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Identifying and Responding to Human Trafficking

Thursday, July 30, is the World Day against Trafficking in Persons. According to the United Nations, nearly every country is impacted by human trafficking in some capacity.

Identification

Human trafficking is a massive violation of human rights, with an estimated 14,500 to 17,500 victims in the United States alone. It’s a crime that relies heavily on vulnerabilities.

Therefore, while anyone could become a victim of trafficking, there are certain factors that may increase the likelihood of victimization. These include but are not limited to poverty, religious persecution, family violence, and marginalization resulting from ethnic minority status, sexual orientation, gender, gender nonconformity, or the presence of physical or mental health disabilities.

Traffickers may also target those with temporary or no legal documentation, using immigration status and language barriers as leverage to reduce their victims’ chances of escape. This is sadly common within the United States, where a majority of victims are immigrant women and children.

Traffickers themselves are opportunistic exploiters who lure potential victims with false pretenses or use coercion to take advantage of an individual’s vulnerabilities. Perpetrators who present as their victims’ employer often operate their unregulated “business” out of the public view, which makes it difficult to identify both them and the people they exploit.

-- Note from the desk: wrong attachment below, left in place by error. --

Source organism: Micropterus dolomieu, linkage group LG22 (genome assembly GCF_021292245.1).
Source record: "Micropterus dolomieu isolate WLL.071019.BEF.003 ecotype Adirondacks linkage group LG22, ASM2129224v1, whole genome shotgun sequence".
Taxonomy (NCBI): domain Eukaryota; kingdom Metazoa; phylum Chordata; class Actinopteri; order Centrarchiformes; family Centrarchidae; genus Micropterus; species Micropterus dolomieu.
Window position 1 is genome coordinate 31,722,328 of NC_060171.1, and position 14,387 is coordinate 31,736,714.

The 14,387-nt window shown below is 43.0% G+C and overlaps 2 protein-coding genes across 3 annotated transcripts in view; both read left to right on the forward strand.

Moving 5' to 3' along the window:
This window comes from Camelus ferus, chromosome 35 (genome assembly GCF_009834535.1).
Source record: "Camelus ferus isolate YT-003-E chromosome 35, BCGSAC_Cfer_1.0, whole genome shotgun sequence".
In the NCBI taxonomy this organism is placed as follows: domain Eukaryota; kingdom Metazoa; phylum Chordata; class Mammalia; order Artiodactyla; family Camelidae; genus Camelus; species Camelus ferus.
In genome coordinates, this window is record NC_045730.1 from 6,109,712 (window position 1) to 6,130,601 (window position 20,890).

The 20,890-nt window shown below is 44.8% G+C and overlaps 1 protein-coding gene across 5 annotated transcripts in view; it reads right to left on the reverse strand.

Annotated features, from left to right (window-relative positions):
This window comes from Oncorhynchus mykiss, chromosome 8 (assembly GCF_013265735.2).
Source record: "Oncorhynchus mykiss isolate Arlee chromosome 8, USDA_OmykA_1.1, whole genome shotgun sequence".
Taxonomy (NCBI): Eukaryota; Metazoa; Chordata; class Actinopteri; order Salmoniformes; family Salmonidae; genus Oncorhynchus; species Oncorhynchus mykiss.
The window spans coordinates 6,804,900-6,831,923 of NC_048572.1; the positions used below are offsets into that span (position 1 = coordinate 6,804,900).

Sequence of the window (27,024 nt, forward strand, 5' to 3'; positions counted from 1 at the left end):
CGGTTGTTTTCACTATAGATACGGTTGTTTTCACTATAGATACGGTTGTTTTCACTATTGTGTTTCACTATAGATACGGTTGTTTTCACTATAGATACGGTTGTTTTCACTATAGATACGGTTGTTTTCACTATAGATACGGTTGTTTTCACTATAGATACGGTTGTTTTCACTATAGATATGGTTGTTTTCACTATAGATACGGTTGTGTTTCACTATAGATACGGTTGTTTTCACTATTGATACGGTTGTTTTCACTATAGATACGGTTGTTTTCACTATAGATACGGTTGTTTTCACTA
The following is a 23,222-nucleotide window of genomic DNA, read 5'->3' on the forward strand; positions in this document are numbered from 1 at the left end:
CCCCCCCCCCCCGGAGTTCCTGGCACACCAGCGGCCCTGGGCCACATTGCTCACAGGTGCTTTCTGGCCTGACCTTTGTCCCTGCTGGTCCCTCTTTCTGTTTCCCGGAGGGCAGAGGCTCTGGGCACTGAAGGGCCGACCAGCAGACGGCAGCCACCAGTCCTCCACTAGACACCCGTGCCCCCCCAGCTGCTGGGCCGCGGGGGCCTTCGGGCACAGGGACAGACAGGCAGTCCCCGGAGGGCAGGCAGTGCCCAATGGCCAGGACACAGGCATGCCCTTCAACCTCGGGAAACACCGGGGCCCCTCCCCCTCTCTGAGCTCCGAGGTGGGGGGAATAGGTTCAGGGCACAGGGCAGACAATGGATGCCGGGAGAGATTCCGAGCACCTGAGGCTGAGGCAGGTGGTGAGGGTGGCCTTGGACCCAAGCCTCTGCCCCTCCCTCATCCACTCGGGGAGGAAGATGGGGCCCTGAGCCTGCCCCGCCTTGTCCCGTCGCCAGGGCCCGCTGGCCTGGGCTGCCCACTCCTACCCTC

Response

Human trafficking crimes must be accurately identified so survivors can receive specialized assistance.

This can be difficult to achieve, as survivors may resist help from law enforcement for a variety of reasons. Perpetrators often brainwash their victims into thinking that help is completely unavailable, weaponizing the trafficked person’s vulnerabilities to keep them quiet and dependent.

In response to formal questioning, trafficked persons sometimes lie or attempt to mislead investigators, fearing for their safety. For example, some survivors may worry about being charged with a crime, facing deportation, or seeing retaliation from their trafficker if they reveal information about themselves and their situation. If a survivor avoids answering, it is important for law enforcement and related professionals to reassure them that they are not in trouble.

Cases for survivors of violent crimes are processed separately from those in immigration and other cases. The Trafficking Victim Protection Act gives survivors special status, and they are streamlined through government channels to receive immigration benefits such as psychological counseling, employment authorization/training, housing, food assistance, and medical care. However, special status is not necessarily tied to a successful prosecution.


If you or someone you know has information to report about human trafficking occurring in the United States, please contact the National Human Trafficking Center.

Unless directly cited otherwise, the above information is derived from STM Learning’s Medical Response to Adult Sexual Assault 2E and Child Sexual Exploitation Quick Reference.

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